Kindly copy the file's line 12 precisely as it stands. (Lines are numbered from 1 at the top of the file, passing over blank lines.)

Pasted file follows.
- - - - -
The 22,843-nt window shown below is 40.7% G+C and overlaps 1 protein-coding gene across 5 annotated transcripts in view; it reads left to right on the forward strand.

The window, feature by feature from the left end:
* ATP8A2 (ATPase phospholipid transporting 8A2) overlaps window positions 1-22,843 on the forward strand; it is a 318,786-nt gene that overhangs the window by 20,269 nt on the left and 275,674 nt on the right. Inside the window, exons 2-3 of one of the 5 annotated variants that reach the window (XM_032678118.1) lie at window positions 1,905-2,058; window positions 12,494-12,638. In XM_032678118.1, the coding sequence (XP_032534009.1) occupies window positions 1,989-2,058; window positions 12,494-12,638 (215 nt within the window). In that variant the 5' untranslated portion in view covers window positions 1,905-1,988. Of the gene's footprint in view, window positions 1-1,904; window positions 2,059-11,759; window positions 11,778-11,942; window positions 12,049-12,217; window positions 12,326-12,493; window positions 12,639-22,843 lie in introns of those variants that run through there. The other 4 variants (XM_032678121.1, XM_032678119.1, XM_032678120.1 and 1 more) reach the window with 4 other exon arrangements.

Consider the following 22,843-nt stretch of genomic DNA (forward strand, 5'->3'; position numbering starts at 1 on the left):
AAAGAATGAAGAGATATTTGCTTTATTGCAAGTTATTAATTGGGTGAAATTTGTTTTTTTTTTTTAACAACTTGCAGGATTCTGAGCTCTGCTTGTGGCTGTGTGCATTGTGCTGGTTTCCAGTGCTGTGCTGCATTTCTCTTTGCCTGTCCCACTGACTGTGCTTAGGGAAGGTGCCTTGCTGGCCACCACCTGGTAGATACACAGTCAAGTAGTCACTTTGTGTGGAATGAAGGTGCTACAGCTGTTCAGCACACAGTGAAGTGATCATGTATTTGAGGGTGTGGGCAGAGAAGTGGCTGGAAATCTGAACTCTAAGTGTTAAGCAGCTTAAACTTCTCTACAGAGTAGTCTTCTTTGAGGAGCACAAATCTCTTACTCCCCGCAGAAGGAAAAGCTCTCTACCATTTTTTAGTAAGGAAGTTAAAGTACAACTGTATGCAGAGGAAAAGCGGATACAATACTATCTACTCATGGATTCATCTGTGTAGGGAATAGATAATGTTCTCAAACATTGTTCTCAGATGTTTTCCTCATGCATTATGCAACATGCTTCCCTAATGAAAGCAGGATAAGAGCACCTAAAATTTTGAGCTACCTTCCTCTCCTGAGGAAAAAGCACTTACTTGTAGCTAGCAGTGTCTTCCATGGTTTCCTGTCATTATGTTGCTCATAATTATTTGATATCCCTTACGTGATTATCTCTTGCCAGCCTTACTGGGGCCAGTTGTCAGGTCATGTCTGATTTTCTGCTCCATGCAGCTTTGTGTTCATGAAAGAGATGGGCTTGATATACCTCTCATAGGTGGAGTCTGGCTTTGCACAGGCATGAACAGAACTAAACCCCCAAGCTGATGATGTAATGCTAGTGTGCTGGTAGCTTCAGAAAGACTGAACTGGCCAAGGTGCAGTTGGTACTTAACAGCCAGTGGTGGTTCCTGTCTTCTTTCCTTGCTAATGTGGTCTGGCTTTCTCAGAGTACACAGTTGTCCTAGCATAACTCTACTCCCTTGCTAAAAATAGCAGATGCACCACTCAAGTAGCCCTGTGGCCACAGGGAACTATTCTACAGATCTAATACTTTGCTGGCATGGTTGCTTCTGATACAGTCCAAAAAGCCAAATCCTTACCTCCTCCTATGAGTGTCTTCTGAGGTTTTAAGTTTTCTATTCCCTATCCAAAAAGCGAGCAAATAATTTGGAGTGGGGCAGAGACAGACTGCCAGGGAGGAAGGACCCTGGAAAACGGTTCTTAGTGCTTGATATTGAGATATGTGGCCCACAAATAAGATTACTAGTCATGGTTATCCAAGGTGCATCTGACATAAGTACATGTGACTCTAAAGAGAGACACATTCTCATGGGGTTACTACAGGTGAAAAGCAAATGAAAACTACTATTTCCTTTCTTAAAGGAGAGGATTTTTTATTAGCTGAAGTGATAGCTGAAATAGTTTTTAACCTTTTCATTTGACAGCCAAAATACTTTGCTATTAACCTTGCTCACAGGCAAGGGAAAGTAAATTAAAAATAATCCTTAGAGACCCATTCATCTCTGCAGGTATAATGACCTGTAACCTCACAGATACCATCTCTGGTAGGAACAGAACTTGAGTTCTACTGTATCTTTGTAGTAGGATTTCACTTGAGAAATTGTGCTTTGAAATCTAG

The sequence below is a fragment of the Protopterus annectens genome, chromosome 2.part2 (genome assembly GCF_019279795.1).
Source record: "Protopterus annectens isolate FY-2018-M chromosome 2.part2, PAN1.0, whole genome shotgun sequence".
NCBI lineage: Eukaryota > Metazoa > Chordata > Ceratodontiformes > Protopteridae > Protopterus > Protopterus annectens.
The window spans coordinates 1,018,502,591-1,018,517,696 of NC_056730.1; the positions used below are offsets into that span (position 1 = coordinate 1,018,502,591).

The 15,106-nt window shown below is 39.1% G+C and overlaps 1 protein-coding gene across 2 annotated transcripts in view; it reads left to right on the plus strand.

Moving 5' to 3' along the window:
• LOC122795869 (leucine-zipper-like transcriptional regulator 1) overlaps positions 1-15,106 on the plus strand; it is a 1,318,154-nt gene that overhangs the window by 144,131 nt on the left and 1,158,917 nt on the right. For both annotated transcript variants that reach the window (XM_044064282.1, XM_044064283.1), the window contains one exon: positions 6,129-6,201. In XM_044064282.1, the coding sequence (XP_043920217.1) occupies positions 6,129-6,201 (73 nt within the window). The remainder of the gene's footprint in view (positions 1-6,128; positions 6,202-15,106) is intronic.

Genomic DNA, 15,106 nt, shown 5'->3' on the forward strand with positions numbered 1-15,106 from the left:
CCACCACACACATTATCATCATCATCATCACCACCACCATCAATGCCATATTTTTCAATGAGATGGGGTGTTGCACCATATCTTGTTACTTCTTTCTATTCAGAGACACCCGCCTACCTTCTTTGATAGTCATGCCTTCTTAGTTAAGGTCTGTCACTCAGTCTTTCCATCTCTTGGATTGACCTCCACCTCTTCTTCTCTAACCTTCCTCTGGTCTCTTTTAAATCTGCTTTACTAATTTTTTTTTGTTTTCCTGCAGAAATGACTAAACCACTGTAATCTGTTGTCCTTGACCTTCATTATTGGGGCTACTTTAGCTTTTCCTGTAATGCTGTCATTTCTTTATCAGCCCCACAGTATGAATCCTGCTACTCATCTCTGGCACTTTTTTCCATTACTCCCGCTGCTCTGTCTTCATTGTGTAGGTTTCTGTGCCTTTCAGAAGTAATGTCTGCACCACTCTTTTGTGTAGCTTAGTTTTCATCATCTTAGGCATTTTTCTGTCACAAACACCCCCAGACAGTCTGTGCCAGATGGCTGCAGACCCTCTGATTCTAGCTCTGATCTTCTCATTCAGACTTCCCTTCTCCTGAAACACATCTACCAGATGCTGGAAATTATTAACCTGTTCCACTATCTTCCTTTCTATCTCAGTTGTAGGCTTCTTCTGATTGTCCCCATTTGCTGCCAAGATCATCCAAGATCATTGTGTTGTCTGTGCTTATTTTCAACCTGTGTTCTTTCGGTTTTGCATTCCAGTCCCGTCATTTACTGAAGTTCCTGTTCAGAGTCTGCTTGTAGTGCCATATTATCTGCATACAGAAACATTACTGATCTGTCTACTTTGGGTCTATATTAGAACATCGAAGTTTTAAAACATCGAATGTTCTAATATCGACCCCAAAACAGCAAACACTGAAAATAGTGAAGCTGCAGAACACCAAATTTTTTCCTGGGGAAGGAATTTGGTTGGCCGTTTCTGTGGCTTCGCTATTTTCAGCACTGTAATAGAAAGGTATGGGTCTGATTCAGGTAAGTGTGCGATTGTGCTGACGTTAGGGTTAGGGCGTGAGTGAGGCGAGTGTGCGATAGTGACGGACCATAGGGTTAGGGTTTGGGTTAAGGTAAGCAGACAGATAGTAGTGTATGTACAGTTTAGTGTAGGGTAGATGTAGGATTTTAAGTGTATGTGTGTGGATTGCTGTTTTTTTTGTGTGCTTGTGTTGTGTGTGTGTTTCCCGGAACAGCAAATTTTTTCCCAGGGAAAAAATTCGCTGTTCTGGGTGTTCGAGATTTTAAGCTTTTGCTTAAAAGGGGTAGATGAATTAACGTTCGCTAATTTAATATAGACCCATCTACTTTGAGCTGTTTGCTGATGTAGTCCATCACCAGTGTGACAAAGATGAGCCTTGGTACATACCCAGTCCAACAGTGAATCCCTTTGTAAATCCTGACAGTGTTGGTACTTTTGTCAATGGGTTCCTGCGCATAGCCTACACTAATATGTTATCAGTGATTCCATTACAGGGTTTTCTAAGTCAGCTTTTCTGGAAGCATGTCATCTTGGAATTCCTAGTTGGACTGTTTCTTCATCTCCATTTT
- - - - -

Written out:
• LOC122795869 (leucine-zipper-like transcriptional regulator 1) overlaps positions 1-15,106 on the plus strand; it is a 1,318,154-nt gene that overhangs the window by 144,131 nt on the left and 1,158,917 nt on the right. For both annotated transcript variants that reach the window (XM_044064282.1, XM_044064283.1), the window contains one exon: positions 6,129-6,201. In XM_044064282.1, the coding sequence (XP_043920217.1) occupies positions 6,129-6,201 (73 nt within the window). The remainder of the gene's footprint in view (positions 1-6,128; positions 6,202-15,106) is intronic.